6. Ranking Data Records
I'd like to extract the top 5 largest customers for each sales rep, and to do this we'll use the LARGE function in Excel.
Ranking our data records
- The LARGE and SMALL functions are a great way of ranking data
- Both accept an array of numbers and the position of the value to be returned
--- array: Range of data you want to check for largest value
--- k: Position (from the largest) in the array of data that you want to return
--- array: Range of data you want to check for smallest value
--- k: Position (from the smallest) in the array of data that you want to return
ALT, I, R: Insert row
F4: Repeat previous command
CTRL + SHIFT + →: Select all cells within data region
CTRL + →: Move to the last cell in the data region
CTRL + Pg Down: Move to sheet on the right
CTRL + Pg Up: Move to sheet on the left
CTRL + SHIFT + ENTER: Create array formula
F4: Anchor cells (when inside formula)
The next feature of our search panel will be a list of the top 5 customers by revenue for each sales rep.
We’ve seen in previous courses how to use the MAX function to find the largest value in an array.
But here we need a function that can also provide us with the second largest, third largest, and so on.
This function is called LARGE.
Let's start off by creating a couple of new rows with the command Alt + I R, and then F4 to repeat the command.
I'll now write Top 5 customers and the numbers 1 to 5 down on the left hand side.
Let's start off by looking at the LARGE function with a very simple example, picking the largest number from this array.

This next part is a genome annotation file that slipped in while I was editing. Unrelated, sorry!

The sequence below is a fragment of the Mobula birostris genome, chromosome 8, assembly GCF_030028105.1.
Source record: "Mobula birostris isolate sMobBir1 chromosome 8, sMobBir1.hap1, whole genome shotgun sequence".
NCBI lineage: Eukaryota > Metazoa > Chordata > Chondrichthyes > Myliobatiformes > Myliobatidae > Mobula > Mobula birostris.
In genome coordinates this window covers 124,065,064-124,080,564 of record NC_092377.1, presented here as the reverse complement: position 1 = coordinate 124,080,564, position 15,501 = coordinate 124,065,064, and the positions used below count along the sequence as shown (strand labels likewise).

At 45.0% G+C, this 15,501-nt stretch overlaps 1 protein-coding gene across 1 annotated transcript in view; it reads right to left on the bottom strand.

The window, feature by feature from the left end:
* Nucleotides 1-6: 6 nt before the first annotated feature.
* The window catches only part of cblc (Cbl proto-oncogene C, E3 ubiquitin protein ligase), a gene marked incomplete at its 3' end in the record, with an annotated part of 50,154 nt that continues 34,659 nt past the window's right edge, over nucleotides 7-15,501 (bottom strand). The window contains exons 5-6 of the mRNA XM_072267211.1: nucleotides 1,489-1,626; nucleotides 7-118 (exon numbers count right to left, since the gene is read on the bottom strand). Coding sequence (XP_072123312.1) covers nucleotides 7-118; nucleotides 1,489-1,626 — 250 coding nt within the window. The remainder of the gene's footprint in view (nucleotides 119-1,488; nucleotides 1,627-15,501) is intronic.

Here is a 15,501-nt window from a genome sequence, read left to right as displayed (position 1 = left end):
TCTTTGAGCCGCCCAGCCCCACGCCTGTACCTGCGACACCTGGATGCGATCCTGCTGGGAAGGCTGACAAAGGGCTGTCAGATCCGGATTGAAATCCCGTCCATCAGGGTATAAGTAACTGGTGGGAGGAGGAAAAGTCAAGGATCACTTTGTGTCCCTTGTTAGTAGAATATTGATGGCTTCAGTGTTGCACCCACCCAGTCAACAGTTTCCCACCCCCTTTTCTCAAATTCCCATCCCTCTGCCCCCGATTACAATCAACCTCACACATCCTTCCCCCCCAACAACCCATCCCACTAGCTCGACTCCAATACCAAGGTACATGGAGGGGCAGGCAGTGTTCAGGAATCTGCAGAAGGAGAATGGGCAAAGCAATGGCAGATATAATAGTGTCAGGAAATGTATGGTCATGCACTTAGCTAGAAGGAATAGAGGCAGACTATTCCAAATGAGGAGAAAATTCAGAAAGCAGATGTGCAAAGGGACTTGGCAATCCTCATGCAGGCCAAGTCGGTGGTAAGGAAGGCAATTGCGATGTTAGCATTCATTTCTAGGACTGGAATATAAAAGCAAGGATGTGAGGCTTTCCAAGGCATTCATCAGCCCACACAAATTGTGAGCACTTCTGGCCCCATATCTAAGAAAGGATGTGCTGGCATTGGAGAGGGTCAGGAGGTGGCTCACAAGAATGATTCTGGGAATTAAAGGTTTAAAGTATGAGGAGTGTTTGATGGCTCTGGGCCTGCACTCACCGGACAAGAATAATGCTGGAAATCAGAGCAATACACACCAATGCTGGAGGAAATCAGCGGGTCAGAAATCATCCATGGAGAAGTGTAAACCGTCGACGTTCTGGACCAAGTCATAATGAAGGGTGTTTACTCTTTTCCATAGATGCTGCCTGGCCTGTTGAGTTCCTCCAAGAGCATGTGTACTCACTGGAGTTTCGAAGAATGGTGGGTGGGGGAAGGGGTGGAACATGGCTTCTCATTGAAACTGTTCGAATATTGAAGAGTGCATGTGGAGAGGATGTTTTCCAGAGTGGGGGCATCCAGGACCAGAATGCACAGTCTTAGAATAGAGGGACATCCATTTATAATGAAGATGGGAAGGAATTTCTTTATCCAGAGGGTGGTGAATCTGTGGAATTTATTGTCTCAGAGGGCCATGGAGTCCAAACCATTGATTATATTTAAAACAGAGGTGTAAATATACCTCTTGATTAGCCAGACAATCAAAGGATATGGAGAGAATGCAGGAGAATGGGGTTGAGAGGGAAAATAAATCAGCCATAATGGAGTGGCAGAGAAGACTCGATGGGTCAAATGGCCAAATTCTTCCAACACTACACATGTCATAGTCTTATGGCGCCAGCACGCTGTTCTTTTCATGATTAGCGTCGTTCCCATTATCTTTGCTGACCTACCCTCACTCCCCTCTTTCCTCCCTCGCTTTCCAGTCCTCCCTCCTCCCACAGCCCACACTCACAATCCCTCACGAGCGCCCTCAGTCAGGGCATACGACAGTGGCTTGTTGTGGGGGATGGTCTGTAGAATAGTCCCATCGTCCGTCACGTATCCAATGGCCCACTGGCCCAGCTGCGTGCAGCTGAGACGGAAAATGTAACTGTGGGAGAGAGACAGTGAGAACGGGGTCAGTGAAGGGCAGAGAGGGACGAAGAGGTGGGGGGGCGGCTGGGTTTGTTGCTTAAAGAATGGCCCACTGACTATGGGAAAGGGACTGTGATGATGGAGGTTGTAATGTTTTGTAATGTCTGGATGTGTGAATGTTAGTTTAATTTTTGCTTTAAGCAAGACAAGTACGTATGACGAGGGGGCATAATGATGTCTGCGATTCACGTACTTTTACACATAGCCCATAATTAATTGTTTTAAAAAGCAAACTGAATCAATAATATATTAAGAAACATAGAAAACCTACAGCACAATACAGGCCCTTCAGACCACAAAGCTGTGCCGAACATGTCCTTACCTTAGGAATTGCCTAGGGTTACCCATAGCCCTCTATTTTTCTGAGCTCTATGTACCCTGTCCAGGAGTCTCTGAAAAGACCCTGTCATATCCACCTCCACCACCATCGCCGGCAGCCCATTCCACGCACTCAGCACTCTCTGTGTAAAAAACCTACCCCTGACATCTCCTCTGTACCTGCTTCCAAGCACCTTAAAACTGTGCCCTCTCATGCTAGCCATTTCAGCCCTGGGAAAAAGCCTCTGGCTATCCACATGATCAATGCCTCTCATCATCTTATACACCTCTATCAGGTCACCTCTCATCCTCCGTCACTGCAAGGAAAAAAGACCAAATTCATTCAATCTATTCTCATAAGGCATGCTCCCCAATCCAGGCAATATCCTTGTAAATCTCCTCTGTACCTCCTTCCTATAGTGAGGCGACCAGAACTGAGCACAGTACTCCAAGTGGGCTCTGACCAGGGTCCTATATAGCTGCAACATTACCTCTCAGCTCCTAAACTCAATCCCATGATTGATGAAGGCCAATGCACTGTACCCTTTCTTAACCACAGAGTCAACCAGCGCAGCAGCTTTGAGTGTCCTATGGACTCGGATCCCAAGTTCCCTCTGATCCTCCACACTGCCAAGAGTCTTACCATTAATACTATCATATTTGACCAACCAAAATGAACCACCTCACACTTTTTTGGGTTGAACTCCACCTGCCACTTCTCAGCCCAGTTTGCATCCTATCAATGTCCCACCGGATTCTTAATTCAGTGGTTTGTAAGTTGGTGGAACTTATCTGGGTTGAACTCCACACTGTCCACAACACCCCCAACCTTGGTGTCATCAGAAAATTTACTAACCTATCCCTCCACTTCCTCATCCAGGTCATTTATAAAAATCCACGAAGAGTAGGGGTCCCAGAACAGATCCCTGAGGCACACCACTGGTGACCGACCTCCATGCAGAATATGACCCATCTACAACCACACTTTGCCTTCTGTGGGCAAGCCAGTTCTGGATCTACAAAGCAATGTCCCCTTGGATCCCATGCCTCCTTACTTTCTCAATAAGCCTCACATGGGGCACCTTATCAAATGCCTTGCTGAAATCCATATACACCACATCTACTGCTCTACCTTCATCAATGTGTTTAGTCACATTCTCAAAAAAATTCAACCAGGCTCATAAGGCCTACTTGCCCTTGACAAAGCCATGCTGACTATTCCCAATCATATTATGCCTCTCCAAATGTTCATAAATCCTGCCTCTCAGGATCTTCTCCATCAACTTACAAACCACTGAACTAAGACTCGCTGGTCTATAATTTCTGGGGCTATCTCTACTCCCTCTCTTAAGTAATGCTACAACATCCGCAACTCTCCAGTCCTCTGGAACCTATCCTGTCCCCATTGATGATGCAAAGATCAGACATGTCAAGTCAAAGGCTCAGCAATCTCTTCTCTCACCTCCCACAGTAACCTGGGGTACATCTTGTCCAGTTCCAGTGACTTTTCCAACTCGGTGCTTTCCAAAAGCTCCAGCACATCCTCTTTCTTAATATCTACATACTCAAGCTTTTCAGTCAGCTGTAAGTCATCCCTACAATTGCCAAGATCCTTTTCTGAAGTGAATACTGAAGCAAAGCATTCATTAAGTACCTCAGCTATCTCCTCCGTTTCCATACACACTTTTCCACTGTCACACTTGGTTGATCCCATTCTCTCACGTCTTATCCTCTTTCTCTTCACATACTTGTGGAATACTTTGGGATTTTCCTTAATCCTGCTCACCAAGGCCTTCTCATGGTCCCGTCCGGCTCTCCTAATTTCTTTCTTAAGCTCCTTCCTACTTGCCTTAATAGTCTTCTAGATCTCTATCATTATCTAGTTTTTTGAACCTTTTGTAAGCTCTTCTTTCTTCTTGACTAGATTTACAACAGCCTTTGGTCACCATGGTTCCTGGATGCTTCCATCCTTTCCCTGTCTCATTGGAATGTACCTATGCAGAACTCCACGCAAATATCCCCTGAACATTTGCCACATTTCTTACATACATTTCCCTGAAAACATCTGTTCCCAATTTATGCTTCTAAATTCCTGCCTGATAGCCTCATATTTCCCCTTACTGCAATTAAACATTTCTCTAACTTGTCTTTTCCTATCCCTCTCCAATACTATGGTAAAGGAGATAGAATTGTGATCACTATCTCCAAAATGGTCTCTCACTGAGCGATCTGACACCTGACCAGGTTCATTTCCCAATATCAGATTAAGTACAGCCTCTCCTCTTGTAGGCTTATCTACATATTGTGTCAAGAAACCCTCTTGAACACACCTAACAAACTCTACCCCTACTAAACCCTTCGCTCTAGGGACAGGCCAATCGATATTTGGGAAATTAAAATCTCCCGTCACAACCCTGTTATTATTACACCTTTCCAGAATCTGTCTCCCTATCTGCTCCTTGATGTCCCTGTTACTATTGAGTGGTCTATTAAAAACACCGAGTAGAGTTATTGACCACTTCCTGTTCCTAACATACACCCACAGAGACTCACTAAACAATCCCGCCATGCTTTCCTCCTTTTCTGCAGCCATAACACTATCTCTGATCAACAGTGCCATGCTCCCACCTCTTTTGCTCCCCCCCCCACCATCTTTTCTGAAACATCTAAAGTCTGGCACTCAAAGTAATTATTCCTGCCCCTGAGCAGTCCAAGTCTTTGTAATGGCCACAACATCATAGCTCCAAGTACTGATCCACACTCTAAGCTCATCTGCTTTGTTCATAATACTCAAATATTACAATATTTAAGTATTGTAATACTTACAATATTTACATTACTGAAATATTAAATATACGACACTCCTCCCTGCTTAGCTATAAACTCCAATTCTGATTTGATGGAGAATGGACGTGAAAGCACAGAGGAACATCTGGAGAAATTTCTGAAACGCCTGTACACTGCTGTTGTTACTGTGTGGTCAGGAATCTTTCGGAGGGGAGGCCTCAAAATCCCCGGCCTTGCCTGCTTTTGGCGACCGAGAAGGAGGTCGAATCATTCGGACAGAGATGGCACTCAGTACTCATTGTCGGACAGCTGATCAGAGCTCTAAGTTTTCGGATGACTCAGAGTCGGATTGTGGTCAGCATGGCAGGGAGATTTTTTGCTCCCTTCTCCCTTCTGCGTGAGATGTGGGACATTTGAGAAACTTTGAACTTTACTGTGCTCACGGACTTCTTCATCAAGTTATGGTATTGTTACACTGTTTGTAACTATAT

So I'll write “=large”, I'll then select the array, and then I'll select the position that I want to return, which in this case is 1, and this should return 5, which it does.
If I want to return the second largest number, I'll write “=large” again, select the same array, and this time return the second position.
And this gives me the value of 4.
I can also return the smallest value in an array with the function SMALL.
So I'll select the array again, comma 1, and this should return 1, the smallest value in the array.
So as you can see, LARGE and SMALL are simple functions to use and will be ideal for our task of pulling the top 5 customers for each sales rep.
Let's now delete these examples cells and use the LARGE function to pull the top 5 revenue totals for Batiste.
You might remember in the formulas course, we used an IF statement inside a MAX function to return the max value for a given condition.
Here we'll do the exact same thing, except we'll replace MAX with LARGE.
So I'll write “=large” and then I'll create an IF statement that will check to see if the sales person column returns my selected rep.
So I'll select it, and check if it’s equal to selected rep.
If it’s true, then I’d like to return the revenue value, and if it’s false, I'll return an empty string.
I'll then write comma and select the position I’d like to return, which is position 1.
I'll then close the bracket and Ctrl + Shift + Enter to activate the array formula.
And this gives me $41,404.
If I go back inside the formula and anchor the array cells with F4 and press Ctrl + Shift + Enteragain, I can then copy this formula for the remaining 4 customers.
And now I have the top 5 revenue numbers for customers for the rep named Batiste.
If I change the rep, you can see that the numbers will change accordingly.
Our next task is to find the names of these top 5 customers.
This will require us to perform a lookup on two criteria, the sales rep name and the total customer revenue.
I’m going to leave this task until the next lesson, but in the meantime, as an exercise, try to find the top customer revenue for each State in the panel on the right.
I'll leave the answer in the after file below the video.